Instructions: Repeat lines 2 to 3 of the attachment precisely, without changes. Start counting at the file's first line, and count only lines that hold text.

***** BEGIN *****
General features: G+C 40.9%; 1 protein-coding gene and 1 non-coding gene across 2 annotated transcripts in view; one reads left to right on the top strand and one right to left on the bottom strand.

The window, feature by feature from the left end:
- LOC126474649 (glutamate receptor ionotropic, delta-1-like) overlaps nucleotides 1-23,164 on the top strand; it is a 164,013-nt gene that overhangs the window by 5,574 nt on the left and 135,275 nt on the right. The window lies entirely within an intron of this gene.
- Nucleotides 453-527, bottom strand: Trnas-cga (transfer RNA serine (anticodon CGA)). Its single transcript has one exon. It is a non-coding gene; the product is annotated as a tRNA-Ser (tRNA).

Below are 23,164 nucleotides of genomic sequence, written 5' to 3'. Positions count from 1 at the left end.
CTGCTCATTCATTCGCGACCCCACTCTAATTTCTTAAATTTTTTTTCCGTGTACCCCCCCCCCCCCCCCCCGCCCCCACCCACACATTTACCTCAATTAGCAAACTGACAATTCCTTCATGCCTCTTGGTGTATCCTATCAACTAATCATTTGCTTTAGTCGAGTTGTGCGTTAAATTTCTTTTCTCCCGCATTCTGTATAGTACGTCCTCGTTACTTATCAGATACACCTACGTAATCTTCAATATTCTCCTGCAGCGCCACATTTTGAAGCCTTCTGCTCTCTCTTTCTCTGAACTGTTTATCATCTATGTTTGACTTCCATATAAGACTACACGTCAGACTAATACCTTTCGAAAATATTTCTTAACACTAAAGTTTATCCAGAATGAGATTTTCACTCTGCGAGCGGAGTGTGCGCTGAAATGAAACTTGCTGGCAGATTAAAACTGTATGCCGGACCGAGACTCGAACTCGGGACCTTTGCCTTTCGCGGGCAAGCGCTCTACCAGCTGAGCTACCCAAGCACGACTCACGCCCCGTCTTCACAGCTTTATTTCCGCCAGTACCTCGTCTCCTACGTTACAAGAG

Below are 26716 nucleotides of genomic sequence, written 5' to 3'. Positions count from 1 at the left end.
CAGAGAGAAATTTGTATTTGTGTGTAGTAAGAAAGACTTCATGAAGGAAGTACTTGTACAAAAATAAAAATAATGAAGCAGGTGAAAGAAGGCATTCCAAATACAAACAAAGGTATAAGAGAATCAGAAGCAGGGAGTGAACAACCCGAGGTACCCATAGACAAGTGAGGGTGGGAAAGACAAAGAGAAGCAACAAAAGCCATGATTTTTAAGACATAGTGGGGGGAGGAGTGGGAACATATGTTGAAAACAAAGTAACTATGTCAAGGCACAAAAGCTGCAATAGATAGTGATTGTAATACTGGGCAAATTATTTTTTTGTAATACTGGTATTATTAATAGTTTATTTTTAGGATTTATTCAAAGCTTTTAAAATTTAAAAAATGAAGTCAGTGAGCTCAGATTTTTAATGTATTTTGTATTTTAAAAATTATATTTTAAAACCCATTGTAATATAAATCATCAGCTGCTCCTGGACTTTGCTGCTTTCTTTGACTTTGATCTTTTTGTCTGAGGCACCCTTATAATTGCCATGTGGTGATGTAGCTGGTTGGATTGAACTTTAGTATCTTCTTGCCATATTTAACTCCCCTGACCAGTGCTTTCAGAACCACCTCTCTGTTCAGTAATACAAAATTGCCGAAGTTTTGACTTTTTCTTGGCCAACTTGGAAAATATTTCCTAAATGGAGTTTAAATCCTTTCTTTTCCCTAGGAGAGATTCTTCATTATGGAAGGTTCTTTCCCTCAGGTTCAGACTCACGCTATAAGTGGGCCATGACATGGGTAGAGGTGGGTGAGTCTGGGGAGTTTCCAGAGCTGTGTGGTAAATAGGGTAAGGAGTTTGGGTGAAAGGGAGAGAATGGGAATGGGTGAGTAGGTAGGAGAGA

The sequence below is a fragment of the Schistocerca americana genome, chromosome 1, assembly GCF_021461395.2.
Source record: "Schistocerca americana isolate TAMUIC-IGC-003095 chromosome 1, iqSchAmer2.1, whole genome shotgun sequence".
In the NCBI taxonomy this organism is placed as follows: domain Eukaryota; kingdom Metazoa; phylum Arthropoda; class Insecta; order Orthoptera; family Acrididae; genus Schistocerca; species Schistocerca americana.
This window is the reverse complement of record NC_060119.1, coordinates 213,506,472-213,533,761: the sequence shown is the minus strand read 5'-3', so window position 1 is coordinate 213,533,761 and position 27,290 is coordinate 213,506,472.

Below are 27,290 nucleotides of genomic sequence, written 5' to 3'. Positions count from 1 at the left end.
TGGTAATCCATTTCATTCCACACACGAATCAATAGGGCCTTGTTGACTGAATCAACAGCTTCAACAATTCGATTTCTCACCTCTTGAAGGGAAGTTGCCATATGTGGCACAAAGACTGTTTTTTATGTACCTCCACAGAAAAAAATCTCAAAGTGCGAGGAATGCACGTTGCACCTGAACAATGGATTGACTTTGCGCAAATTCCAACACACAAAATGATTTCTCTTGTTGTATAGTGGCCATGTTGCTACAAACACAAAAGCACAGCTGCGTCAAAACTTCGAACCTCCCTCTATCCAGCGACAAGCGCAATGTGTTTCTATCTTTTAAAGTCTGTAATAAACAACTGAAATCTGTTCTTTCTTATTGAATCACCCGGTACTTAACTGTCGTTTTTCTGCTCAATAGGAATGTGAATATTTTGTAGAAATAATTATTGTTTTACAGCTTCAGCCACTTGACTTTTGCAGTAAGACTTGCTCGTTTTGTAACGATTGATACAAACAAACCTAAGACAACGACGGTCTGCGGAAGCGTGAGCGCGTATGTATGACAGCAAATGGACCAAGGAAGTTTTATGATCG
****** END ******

The window, feature by feature from the left end:
- LOC126474649 (glutamate receptor ionotropic, delta-1-like) overlaps nucleotides 1-23,164 on the top strand; it is a 164,013-nt gene that overhangs the window by 5,574 nt on the left and 135,275 nt on the right. The window lies entirely within an intron of this gene.